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  1. #1
    KgB
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    should I sell my flux to buy a six pack?

    so my Flux is on E-bay to finance the six pack.
    And I am having serious sellers remorse.
    I think of all the great rides I have done on that bike and what a flawless bike it is.I have never had more fun on a bike,especially on Moore Fun Trail.I cleaned sections of trails that I once thought unrideable.
    I am rarely sentimental about stuff especially about stuff that is replaceable but in light of recent developements it may be ireplaceable.
    Should I just sell a kidney or a worn out liver to pay for my next obsession.

    Either way I'm headed out to the motherland to pick up the pack in person.
    I've been inside too long.

  2. #2
    HIKE!
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    Yes

    Certainly you should sell the Flux and get the SixPack.

  3. #3
    ... I guess you won't be
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    Are you going to get a six pack of Bell's Oberon?.....its a very tasty beer!
    Yes, we do indeed rock...http://www.myspace.com/spokedrunkies

  4. #4
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    Keep the Flux for a while. If you find you are riding the 6 pack and not the Flux, then you can sell the flux

  5. #5
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    Depends on type of riding you do. I tested both bikes and probably go for something in between , 5spot. Six pack is for super technical trails. On smooth or some techy trails i think it is an overkill and flux will keep you fresh on those 4 hrs plus ride. I'll say go test ride 6pack for a day if you can ,then decide.

  6. #6
    Bunny Hugger
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    Cool-blue Rhythm Pack It!

    I recently bought a Burner, which is virtually the same as the Flux; and I reassembled my Azonic Saber, which is a really burly Spot/Pack since the travel can be adjusted from 5" to 6". I ride the Saber in 6" mode; the 5" mode doesn't feel right. I must state that after riding my Saber again, I probably won't be riding the Burner anytime soon. The Saber is heavier than the Burner, but that extra travel feels oh so good. It hardly bobs, thanks to the Romic shock.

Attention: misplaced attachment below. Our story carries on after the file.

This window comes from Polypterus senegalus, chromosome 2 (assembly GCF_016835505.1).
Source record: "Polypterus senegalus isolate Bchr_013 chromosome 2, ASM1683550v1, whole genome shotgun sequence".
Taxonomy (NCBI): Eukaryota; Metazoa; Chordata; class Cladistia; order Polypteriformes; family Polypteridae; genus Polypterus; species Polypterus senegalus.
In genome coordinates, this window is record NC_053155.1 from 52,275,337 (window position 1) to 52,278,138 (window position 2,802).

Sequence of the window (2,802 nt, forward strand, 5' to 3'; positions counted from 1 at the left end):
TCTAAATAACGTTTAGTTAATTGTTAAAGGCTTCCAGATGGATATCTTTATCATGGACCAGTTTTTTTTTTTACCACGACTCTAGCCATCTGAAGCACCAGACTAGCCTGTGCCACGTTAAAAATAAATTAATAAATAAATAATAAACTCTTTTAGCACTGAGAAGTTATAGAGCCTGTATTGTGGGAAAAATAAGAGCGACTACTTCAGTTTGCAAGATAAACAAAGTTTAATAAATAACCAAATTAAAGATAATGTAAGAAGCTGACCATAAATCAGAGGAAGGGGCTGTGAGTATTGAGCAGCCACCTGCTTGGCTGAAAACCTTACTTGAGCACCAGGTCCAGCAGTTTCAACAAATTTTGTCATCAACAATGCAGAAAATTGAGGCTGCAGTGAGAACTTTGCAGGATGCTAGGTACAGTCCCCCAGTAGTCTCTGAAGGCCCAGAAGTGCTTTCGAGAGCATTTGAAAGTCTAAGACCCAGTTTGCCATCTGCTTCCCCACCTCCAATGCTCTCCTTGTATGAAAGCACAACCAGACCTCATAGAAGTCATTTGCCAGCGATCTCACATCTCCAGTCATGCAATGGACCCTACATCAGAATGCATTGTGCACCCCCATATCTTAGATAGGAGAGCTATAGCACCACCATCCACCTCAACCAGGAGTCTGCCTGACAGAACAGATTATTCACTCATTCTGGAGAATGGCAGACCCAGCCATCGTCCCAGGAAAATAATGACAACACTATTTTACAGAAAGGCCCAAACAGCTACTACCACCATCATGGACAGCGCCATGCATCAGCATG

If I were to keep just one bike, I would keep the Saber. It has the FSR Horst link design. It is more versatile. It's heavier due to the burlier construction and Romic shock. But I find that I don't fly up the hills on my Burner either

    So for you, I say GET THE PACK! I doubt that you would regret it. But I am certain that you would regret selling a Pack to get a Flux.
    Hug the Bunny

  7. #7
    Elitest thrill junkie
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    I ride my 6 pack everywhere, but before you get one, there are some things you should be aware of;

    It will be heavier, and in my experience a heavier bike makes more of a difference for endurance and pedaling than something that's "efficiant". I can get on a bike that is 8lbs lighter than my pack and ride it around all day easier, even if it's bobbing, simply because it's a lot lighter and the rotational mass is a lot lighter.

    Secondly, the most important aspect of climbing is your leg power, so this will require a bit more, but there's two kinds of riders out there, those with leg power and those without. With "power" you'll be able to climb just about anything that the XC guys do, but you'll have to have stonger legs to do so. I am always getting stronger with my pack, and climbs that I did in granny gear a year ago I am now doing in the middle gear. I ride with a friend that rides SS, and I figure that anywhere he can make a climb I can at least make it in the middle gear. Because of this, I am getting much stronger and becomming a better climber than many of the people I ride with. All this on a 33-34lb bike, while everyone I ride with is usually on a ligher bike. What I am saying here is that it's possible for you to have a pack, or similer bike, and rock on it, in all kinds of terrain. You will get to be "stronger" than the people you ride with if you are willing to put down the dedication. There are so many levels of "riders" out there though that you'll inevitably find people much faster than you, but too often we ride in "isolated" groups or alone and become slower over time, because the entire group gets slower.

    So, even though I think weight plays a bigger factor than just pedaling efficiancy, I also feel that ~10lb variations in bike weight don't hugely impact the rider. If you were a fast rider before, you'll still be a fast rider, only a bit slower and you'll get stronger to make up the difference. If you were a slow rider before, it will slow you down a little more, but not much. You'll "condition" yourself to ride it fairly fast.

    The pack is a blast on technical trails, and it can be very versatile. Ride it XC one day, then do shuttle runs the next.
    "It's only when you stand over it, you know, when you physically stand over the bike, that then you say 'hey, I don't have much stand over height', you know"-T. Ellsworth

    You're turning black metallic.

  8. #8
    not so super...
    Reputation: SSINGA's Avatar
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    Quote Originally Posted by Jayem
    The pack is a blast on technical trails, and it can be very versatile. Ride it XC one day, then do shuttle runs the next.